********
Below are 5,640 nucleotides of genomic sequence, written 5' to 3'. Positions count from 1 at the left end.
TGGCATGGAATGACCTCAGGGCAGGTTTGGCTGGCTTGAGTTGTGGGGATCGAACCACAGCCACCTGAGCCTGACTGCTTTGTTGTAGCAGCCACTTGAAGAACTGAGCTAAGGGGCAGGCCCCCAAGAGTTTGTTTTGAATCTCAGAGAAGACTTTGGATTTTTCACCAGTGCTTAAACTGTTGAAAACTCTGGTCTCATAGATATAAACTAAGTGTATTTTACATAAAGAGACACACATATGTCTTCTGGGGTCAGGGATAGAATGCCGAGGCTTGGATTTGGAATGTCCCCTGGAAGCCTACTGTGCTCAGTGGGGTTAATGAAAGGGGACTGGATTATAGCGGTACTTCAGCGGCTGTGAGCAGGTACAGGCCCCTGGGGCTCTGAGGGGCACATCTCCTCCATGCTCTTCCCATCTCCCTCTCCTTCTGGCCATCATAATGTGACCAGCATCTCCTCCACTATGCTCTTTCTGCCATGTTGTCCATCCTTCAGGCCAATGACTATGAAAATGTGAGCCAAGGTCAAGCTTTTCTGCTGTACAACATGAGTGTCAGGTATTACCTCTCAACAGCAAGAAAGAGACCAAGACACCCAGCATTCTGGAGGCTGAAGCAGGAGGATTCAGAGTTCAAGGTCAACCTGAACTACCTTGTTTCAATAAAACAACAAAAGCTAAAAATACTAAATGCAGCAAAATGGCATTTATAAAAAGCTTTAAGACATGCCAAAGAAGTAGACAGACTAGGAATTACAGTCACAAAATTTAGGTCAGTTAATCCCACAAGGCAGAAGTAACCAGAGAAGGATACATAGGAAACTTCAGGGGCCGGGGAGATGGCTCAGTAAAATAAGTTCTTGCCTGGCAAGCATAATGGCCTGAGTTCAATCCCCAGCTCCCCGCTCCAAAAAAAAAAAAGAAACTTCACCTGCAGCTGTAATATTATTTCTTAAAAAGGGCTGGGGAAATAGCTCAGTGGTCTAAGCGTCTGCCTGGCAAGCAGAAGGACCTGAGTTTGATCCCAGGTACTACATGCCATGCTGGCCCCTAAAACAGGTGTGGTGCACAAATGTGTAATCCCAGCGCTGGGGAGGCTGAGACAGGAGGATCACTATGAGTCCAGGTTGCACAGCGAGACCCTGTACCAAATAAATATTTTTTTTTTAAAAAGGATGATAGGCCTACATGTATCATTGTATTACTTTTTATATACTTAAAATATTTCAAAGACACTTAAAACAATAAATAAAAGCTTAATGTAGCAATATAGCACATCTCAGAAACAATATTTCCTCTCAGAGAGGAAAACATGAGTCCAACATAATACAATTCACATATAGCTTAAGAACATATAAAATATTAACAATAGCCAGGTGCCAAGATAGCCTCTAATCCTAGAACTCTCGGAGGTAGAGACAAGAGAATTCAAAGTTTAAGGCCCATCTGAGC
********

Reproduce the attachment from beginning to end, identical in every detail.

Below are 5,640 nucleotides of genomic sequence, written 5' to 3'. Positions count from 1 at the left end.
TGGCATGGAATGACCTCAGGGCAGGTTTGGCTGGCTTGAGTTGTGGGGATCGAACCACAGCCACCTGAGCCTGACTGCTTTGTTGTAGCAGCCACTTGAAGAACTGAGCTAAGGGGCAGGCCCCCAAGAGTTTGTTTTGAATCTCAGAGAAGACTTTGGATTTTTCACCAGTGCTTAAACTGTTGAAAACTCTGGTCTCATAGATATAAACTAAGTGTATTTTACATAAAGAGACACACATATGTCTTCTGGGGTCAGGGATAGAATGCCGAGGCTTGGATTTGGAATGTCCCCTGGAAGCCTACTGTGCTCAGTGGGGTTAATGAAAGGGGACTGGATTATAGCGGTACTTCAGCGGCTGTGAGCAGGTACAGGCCCCTGGGGCTCTGAGGGGCACATCTCCTCCATGCTCTTCCCATCTCCCTCTCCTTCTGGCCATCATAATGTGACCAGCATCTCCTCCACTATGCTCTTTCTGCCATGTTGTCCATCCTTCAGGCCAATGACTATGAAAATGTGAGCCAAGGTCAAGCTTTTCTGCTGTACAACATGAGTGTCAGGTATTACCTCTCAACAGCAAGAAAGAGACCAAGACACCCAGCATTCTGGAGGCTGAAGCAGGAGGATTCAGAGTTCAAGGTCAACCTGAACTACCTTGTTTCAATAAAACAACAAAAGCTAAAAATACTAAATGCAGCAAAATGGCATTTATAAAAAGCTTTAAGACATGCCAAAGAAGTAGACAGACTAGGAATTACAGTCACAAAATTTAGGTCAGTTAATCCCACAAGGCAGAAGTAACCAGAGAAGGATACATAGGAAACTTCAGGGGCCGGGGAGATGGCTCAGTAAAATAAGTTCTTGCCTGGCAAGCATAATGGCCTGAGTTCAATCCCCAGCTCCCCGCTCCAAAAAAAAAAAAGAAACTTCACCTGCAGCTGTAATATTATTTCTTAAAAAGGGCTGGGGAAATAGCTCAGTGGTCTAAGCGTCTGCCTGGCAAGCAGAAGGACCTGAGTTTGATCCCAGGTACTACATGCCATGCTGGCCCCTAAAACAGGTGTGGTGCACAAATGTGTAATCCCAGCGCTGGGGAGGCTGAGACAGGAGGATCACTATGAGTCCAGGTTGCACAGCGAGACCCTGTACCAAATAAATATTTTTTTTTTAAAAAGGATGATAGGCCTACATGTATCATTGTATTACTTTTTATATACTTAAAATATTTCAAAGACACTTAAAACAATAAATAAAAGCTTAATGTAGCAATATAGCACATCTCAGAAACAATATTTCCTCTCAGAGAGGAAAACATGAGTCCAACATAATACAATTCACATATAGCTTAAGAACATATAAAATATTAACAATAGCCAGGTGCCAAGATAGCCTCTAATCCTAGAACTCTCGGAGGTAGAGACAAGAGAATTCAAAGTTTAAGGCCCATCTGAGC